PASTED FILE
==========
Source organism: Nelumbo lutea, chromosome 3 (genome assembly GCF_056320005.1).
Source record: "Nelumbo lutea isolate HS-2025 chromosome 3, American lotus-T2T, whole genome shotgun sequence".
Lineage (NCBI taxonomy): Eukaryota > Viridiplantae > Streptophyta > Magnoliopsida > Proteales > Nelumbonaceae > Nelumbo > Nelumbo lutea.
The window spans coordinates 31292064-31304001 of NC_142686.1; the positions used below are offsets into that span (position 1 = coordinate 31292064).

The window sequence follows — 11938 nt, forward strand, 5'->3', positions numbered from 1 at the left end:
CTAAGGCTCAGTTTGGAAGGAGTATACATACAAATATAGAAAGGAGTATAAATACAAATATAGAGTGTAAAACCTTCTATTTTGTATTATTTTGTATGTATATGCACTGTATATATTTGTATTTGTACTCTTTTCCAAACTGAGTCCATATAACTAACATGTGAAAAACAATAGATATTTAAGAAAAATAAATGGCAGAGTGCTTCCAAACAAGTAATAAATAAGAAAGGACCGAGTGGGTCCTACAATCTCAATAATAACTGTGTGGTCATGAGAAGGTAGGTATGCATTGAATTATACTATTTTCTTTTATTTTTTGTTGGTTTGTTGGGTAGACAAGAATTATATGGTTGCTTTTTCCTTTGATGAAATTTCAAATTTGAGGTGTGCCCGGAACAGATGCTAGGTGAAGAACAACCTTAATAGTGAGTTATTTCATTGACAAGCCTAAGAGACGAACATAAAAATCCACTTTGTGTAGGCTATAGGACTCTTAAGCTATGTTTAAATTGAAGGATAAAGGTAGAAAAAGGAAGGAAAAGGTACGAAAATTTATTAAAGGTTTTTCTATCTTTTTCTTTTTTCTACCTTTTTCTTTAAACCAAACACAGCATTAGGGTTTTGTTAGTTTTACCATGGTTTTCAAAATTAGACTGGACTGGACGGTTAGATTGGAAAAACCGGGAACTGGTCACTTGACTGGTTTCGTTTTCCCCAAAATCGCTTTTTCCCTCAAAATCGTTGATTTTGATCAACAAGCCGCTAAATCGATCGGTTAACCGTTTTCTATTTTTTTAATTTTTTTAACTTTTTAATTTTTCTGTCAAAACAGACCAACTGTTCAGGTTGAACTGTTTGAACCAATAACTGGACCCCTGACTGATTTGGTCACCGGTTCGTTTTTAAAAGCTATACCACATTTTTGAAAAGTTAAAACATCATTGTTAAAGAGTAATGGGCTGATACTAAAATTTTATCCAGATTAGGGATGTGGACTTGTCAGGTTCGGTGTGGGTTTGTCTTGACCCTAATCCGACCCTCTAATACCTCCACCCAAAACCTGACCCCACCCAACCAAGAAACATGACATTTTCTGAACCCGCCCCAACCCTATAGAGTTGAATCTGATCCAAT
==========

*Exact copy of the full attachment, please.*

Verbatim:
Source organism: Nelumbo lutea, chromosome 3 (genome assembly GCF_056320005.1).
Source record: "Nelumbo lutea isolate HS-2025 chromosome 3, American lotus-T2T, whole genome shotgun sequence".
Lineage (NCBI taxonomy): Eukaryota > Viridiplantae > Streptophyta > Magnoliopsida > Proteales > Nelumbonaceae > Nelumbo > Nelumbo lutea.
The window spans coordinates 31292064-31304001 of NC_142686.1; the positions used below are offsets into that span (position 1 = coordinate 31292064).

The window sequence follows — 11938 nt, forward strand, 5'->3', positions numbered from 1 at the left end:
CTAAGGCTCAGTTTGGAAGGAGTATACATACAAATATAGAAAGGAGTATAAATACAAATATAGAGTGTAAAACCTTCTATTTTGTATTATTTTGTATGTATATGCACTGTATATATTTGTATTTGTACTCTTTTCCAAACTGAGTCCATATAACTAACATGTGAAAAACAATAGATATTTAAGAAAAATAAATGGCAGAGTGCTTCCAAACAAGTAATAAATAAGAAAGGACCGAGTGGGTCCTACAATCTCAATAATAACTGTGTGGTCATGAGAAGGTAGGTATGCATTGAATTATACTATTTTCTTTTATTTTTTGTTGGTTTGTTGGGTAGACAAGAATTATATGGTTGCTTTTTCCTTTGATGAAATTTCAAATTTGAGGTGTGCCCGGAACAGATGCTAGGTGAAGAACAACCTTAATAGTGAGTTATTTCATTGACAAGCCTAAGAGACGAACATAAAAATCCACTTTGTGTAGGCTATAGGACTCTTAAGCTATGTTTAAATTGAAGGATAAAGGTAGAAAAAGGAAGGAAAAGGTACGAAAATTTATTAAAGGTTTTTCTATCTTTTTCTTTTTTCTACCTTTTTCTTTAAACCAAACACAGCATTAGGGTTTTGTTAGTTTTACCATGGTTTTCAAAATTAGACTGGACTGGACGGTTAGATTGGAAAAACCGGGAACTGGTCACTTGACTGGTTTCGTTTTCCCCAAAATCGCTTTTTCCCTCAAAATCGTTGATTTTGATCAACAAGCCGCTAAATCGATCGGTTAACCGTTTTCTATTTTTTTAATTTTTTTAACTTTTTAATTTTTCTGTCAAAACAGACCAACTGTTCAGGTTGAACTGTTTGAACCAATAACTGGACCCCTGACTGATTTGGTCACCGGTTCGTTTTTAAAAGCTATACCACATTTTTGAAAAGTTAAAACATCATTGTTAAAGAGTAATGGGCTGATACTAAAATTTTATCCAGATTAGGGATGTGGACTTGTCAGGTTCGGTGTGGGTTTGTCTTGACCCTAATCCGACCCTCTAATACCTCCACCCAAAACCTGACCCCACCCAACCAAGAAACATGACATTTTCTGAACCCGCCCCAACCCTATAGAGTTGAATCTGATCCAAT